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India’s Rs. 17,200 crore question

In an effort to dismiss any talk of compromising on defence, the Budget for 2013-2014 has increased India’s Defence Budget by 5% from last year to Rs. 2,03,672 crores ($42.5 billion). This includes Rs. 86, 741 crores ($16 billion) on arms acquisitions which is a hike of 9% over last year. Even as this will ensure India remains a leading arms importer, it will be a welcome relief if these purchases are not tainted by allegations of corruption.

Reports from the ‘Choppergate’ scandal indicate that middlemen were paid about Rs. 162 crores ($30million) to swing the decision in AgustaWestland’s favour.

This is worth about 4% of the Rs. 3,700 crores ($750 million) deal. A quick calculation reveals that if the rate of commission remains constant, middlemen stand to make Rs. 215 crores ($40 million) for every Rs. 5, 375 crores ($1 billion) worth of Indian arms acquisitions. In other words, though the new budget worth Rs. 86, 741 crores may be spread across different deals, it can still potentially net middlemen a commission of Rs. 3,440 crores ($640 million). In a nation of 1.2 billion citizens, that amounts to each citizen sharing a burden of about Rs. 20 ($0.5) for these commissions.

What can Rs. 3, 440 crores buy? A Russian nuclear-attack submarine on lease for a decade, or 10 fighter aircraft, or three additional public sector banks similar to Mr Chidambaram’s Women’s Bank each with an initial corpus of Rs. 1, 000 crores. India’s per capita GDP is Rs. 75,000 ($1500) per annum and Rs. 3,440 crores represents the average wage earnings of nearly five lakh Indians – the population of Jammu city.  ­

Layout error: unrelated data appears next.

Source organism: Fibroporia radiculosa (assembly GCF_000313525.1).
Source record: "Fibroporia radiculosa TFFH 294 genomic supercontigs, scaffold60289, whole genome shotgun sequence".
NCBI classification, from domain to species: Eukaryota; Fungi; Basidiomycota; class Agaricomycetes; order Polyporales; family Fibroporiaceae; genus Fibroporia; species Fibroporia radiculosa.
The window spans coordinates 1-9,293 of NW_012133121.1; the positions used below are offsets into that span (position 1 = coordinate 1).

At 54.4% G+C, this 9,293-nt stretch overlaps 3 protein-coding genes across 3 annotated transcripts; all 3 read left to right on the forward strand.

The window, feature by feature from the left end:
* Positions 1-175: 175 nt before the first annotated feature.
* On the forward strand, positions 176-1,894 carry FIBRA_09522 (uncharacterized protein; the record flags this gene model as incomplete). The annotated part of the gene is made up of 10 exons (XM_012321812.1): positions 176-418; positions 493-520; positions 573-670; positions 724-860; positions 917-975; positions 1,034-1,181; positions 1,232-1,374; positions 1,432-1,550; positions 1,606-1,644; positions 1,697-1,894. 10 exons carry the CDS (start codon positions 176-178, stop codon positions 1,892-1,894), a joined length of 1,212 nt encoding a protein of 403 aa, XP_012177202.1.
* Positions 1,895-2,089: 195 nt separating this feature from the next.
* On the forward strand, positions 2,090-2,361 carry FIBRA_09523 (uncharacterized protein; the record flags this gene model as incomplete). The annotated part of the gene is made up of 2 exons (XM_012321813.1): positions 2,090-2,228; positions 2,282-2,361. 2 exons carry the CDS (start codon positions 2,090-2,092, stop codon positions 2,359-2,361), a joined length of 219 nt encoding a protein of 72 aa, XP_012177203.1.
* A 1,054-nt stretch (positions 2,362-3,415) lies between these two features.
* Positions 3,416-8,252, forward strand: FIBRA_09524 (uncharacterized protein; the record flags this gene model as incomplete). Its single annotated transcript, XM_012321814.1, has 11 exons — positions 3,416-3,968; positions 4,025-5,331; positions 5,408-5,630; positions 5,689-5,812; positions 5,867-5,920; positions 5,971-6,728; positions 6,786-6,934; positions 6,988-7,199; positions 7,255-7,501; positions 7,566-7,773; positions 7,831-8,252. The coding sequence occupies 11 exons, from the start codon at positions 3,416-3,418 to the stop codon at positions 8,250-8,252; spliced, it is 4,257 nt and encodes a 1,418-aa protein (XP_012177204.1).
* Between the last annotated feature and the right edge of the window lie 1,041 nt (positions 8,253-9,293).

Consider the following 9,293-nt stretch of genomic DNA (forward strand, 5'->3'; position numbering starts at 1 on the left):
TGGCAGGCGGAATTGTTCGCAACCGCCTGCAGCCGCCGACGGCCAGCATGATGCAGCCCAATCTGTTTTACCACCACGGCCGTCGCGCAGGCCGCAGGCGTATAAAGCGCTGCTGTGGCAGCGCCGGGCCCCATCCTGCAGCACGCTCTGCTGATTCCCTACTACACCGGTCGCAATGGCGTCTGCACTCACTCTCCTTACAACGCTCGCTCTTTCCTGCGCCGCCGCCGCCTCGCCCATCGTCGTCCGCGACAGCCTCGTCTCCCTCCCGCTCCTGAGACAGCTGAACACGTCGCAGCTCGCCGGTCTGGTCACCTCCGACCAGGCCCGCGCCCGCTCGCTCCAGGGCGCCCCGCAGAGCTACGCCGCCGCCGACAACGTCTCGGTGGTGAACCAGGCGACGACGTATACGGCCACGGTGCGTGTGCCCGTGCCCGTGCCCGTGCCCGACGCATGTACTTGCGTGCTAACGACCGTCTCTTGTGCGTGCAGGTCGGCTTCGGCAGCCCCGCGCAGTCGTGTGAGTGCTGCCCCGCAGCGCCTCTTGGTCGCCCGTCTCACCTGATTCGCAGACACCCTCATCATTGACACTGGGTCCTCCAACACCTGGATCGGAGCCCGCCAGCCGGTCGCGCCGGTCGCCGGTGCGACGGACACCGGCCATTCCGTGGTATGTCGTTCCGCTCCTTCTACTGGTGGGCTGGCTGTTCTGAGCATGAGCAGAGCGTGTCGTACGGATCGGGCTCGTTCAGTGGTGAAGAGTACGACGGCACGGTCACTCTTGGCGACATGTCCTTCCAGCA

We have reason to worry. India accounts for between 9 to 10% of the world’s armsimports and this trend will continue. According to a 2010 CII-Deloitte report, India is expected to spend almost Rs. 430,000 crores ($80 billion) on arms acquisitions over the next five years. A 4% commission on this amount can be expected to fetch commissions of Rs. 17,200 crores ($3.2 billion). Per capita, that represents the earnings of nearly 2.3 million Indians – the population of Nagpur or the total GDP of Eritrea.

Allegations of corruption stall the acquisition process, delay weapons induction and erode national security. As India continues its no-compromise policy on defence budget allocation, we must also pursue a no-compromise policy on bribery. As we hike our arms acquisition budgets, we must also conform to global practice and consider legalizing above board payments for professional services rendered by qualified agents.

Aakash Brahmachari is a summer associate at Gateway House

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